[PATCH] Inverse post-order traversal for LiveVariables analysis, to recover the performance after r214064

Ted kremenek kremenek at apple.com
Thu Aug 14 08:35:32 PDT 2014

Looks great to me.

> On Aug 14, 2014, at 3:08 AM, Artyom Skrobov <Artyom.Skrobov at arm.com> wrote:
> Thank you Ted!
> Attaching the updated patch for a final review.
> Summary of changes:
> * Comments updated to reflect the two possible CFG traversal orders
> * PostOrderCFGView::po_iterator taken out of the header file
> * Iteration order for PostOrderCFGView changed to "reverse inverse
> post-order", the one required for a backward analysis
> * ReversePostOrderCFGView created, with the same iteration order that
> PostOrderCFGView used to have, the one required for a forward analysis
> * The two previous consumers of PostOrderCFGView, ThreadSafetyCommon.h and
> Consumed.cpp, switched to use ReversePostOrderCFGView
> * DataflowWorklistBase renamed to DataflowWorklist, and the two
> specializations named BackwardDataflowWorklist and ForwardDataflowWorklist
> I believe this naming scheme matches the accepted terminology best.
> -----Original Message-----
> From: Ted Kremenek [mailto:kremenek at apple.com] 
> Sent: 13 August 2014 21:59
> To: Artyom Skrobov
> Cc: Alexander Kornienko; cfe-commits at cs.uiuc.edu
> Subject: Re: [PATCH] Inverse post-order traversal for LiveVariables
> analysis, to recover the performance after r214064
>> On Aug 13, 2014, at 11:24 AM, Artyom Skrobov <Artyom.Skrobov at arm.com>
> wrote:
>>>>>> You're right, it's not; but equally the definition of
>>>>>> PostOrderCFGView::po_iterator isn't used anywhere except the
>>>>>> constructor for PostOrderCFGView: it's declared privately,
>>>>>> and it's not used by any PostOrderCFGView consumers.
>>>>> Ok, that makes sense now, but it makes me feel the APIs themselves
>>>>> are a bit misleading/confusing.  (see below)
>>>> Would it help make things a bit clearer if we move this private
>>>> typedef out of PostOrderCFGView declaration, into PostOrderCFGView
>>>> constructor body? (And the same for the new PostOrderInverseCFGView)
>>> It's actually a lot clearer to me now.  But there may be some
>>> benefits in making this implementation detail truly private,
>>> especially if it is used in only one place.  That would remove
>>> some stuff from the header file, cleaning up the interface.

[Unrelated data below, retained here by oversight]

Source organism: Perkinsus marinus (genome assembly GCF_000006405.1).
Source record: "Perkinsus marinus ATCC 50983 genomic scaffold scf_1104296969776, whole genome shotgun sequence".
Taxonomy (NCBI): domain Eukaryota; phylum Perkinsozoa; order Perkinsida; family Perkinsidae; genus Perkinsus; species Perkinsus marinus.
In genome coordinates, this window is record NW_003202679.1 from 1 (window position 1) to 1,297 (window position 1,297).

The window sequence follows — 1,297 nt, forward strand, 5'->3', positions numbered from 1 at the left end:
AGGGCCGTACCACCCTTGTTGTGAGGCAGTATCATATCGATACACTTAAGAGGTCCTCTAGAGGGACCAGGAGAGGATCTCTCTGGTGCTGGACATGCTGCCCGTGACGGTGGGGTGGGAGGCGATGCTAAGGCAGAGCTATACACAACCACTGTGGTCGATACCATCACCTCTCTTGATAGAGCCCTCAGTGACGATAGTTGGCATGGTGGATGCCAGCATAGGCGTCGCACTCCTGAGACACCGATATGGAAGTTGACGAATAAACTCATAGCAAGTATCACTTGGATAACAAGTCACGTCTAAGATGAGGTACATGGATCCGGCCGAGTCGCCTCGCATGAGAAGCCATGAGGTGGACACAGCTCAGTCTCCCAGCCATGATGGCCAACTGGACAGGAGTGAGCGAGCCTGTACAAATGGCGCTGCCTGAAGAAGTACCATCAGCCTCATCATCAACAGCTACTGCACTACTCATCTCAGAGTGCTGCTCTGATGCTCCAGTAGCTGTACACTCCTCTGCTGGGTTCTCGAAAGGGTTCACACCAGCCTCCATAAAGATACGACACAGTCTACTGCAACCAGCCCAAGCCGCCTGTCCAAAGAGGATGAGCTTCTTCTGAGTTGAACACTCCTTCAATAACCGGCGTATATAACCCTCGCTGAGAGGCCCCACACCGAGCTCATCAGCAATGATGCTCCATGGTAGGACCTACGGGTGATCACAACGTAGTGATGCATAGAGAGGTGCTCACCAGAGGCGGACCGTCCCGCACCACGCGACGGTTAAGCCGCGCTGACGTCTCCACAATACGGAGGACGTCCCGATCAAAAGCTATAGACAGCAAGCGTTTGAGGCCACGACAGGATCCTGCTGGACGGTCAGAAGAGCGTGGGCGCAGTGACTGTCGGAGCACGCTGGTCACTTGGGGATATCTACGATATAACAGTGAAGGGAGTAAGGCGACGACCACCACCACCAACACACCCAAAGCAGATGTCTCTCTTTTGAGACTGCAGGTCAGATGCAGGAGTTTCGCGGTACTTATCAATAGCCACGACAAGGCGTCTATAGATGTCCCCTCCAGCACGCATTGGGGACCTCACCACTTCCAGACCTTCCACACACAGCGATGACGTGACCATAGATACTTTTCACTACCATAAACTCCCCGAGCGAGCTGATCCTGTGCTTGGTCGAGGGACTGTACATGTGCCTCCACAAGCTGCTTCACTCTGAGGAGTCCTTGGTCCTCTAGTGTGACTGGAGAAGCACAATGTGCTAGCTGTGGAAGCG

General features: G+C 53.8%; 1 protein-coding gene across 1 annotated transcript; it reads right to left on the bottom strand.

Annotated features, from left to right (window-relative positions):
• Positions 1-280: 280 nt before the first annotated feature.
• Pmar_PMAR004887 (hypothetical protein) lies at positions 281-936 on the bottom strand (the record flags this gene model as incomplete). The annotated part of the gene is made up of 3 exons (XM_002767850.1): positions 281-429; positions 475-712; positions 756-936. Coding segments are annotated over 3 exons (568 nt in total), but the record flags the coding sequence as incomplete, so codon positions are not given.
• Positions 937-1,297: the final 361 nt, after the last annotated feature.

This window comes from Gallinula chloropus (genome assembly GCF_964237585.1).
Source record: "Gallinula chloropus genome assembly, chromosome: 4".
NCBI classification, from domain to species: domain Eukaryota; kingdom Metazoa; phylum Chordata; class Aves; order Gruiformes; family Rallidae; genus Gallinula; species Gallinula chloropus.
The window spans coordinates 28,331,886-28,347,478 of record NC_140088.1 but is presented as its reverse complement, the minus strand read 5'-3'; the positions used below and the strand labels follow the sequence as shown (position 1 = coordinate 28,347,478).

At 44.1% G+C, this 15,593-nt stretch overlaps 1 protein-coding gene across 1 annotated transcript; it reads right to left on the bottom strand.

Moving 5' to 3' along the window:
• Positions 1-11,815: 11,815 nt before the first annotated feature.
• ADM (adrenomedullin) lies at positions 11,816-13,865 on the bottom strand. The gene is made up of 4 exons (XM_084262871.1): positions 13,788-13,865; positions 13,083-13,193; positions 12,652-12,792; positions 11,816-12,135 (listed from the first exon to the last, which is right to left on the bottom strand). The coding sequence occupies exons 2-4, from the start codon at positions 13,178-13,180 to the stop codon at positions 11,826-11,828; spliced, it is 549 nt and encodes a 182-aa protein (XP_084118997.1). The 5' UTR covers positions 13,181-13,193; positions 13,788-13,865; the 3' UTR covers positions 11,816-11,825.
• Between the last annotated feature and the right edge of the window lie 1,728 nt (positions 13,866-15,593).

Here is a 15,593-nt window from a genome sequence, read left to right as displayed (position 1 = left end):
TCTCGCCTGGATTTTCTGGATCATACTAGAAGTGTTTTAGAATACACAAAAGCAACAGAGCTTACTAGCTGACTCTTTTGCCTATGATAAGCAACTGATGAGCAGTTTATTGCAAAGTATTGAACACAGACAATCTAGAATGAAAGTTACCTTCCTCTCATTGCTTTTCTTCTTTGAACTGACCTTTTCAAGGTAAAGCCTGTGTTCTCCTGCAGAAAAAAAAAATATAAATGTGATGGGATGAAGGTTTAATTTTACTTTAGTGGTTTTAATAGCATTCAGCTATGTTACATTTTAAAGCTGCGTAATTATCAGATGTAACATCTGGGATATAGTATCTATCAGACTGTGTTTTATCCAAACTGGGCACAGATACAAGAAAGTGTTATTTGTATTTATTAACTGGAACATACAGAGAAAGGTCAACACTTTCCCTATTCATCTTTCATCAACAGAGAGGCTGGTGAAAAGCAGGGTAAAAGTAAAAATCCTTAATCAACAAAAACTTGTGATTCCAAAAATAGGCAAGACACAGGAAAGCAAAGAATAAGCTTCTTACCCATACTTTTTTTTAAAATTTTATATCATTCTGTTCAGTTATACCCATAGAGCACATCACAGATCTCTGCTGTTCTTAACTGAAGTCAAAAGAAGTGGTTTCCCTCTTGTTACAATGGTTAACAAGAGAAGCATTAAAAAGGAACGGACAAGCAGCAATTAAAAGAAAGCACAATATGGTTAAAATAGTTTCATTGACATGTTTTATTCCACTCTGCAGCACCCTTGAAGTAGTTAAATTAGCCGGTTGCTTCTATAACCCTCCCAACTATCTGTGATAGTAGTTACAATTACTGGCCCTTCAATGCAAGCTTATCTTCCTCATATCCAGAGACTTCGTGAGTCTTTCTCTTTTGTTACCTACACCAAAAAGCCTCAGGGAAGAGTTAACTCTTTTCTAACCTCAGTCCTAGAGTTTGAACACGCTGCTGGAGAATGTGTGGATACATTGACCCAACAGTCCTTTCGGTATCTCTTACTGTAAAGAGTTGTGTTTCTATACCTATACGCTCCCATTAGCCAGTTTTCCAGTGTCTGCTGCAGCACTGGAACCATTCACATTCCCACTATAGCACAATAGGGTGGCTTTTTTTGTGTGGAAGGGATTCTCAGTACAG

>> Good, I'll take this implementation detail out of the header file.
>>>>> I see it now.  From an API perspective it is very confusing,
>>>>> because the name "PostOrderCFGView" implies the iteration
>>>>> always is in that order.
>>>> Well, that's true: PostOrderCFGView always does it in the
>>>> "normal" order, and PostOrderInverseCFGView always does it
>>>> in the inverse order.
>>> The standard terminology is "forward" and "backwards" analysis.
>>> "Normal" implies a bias, when there really isn't one.
>>> The names are also not quite right.  A "forward" analysis uses
>>> a "reverse postorder", while a "backwards" analysis uses a
>>> "postorder" traversal.  Thus the names really should be:
>>> PostOrderCFGView (for backwards analysis)
>>> ReversePostOrderCFGView (for forwards analysis)
>> Yes, I see.
>>> But I'm wondering about the refactoring here in your patch:
>>> [...]
>>> We're getting specialized behavior via subclassing, but I'm
>>> wondering if we can make this simpler.  What if we just have
>>> a "DataflowWorklist" class with one constructor that takes
>>> an enum indicating a forward or backward analysis.  Based on
>>> the enum we construct a PostOrderCFGView or a
>>> ReverseOrderCFGView.  Both of those could subclass some common
>>> class, say DataflowCFGView, that provides the iterator.
>>> There is thus no need to duplicate DataflowWorklist.
>> This is possible, but what do we gain?
>> How is constructing DataflowWorklist(*cfg, AC, DataflowWorklist::backward)
>> simpler than constructing DataflowBackwardWorklist(*cfg, AC)?
>> If I understand you correctly, the syntax for construction is the only
>> difference between the two approaches.
> Those are fair arguments.  I guess I'm thinking this approach would be
> better because all of the specialization of behavior is with the CFG-block
> ordering.  The subclasses of DataflowWorklistBase just replicate that
> specialization, but they don't really add anything.  I'm fine with taking
> this approach for now; if we want to refactor it later we always can.
>>> Honestly, we may not need two classes for the CFG view either,
>>> especially if all we are doing is putting the order in the
>>> Blocks vector.  That seems like we just need a "CFGView" class
>>> that initializes the Blocks vector based on the order
>>> specified when the CFGView object is constructed.
>> PostOrderCFGView is implemented as a ManagedAnalysis, so it has to have a
>> parameterless static method create(), to be run lazily and cached.
>> I may be missing something, but I see no way to specify the iteration
> order
>> when constructing CFGView, to create two independent instances of it, and
> to
>> cache them with respect to their iteration order -- unless the two are
>> implemented as separate classes.
> Good point.
> We could hypothetically extend mechanism there with more overloads to create
> ManagedAnalysis objects with parameters, but that seems like overkill just
> for this.  I agree we should go with the approach you propose.
> <ReversePostOrderCFGView.patch>

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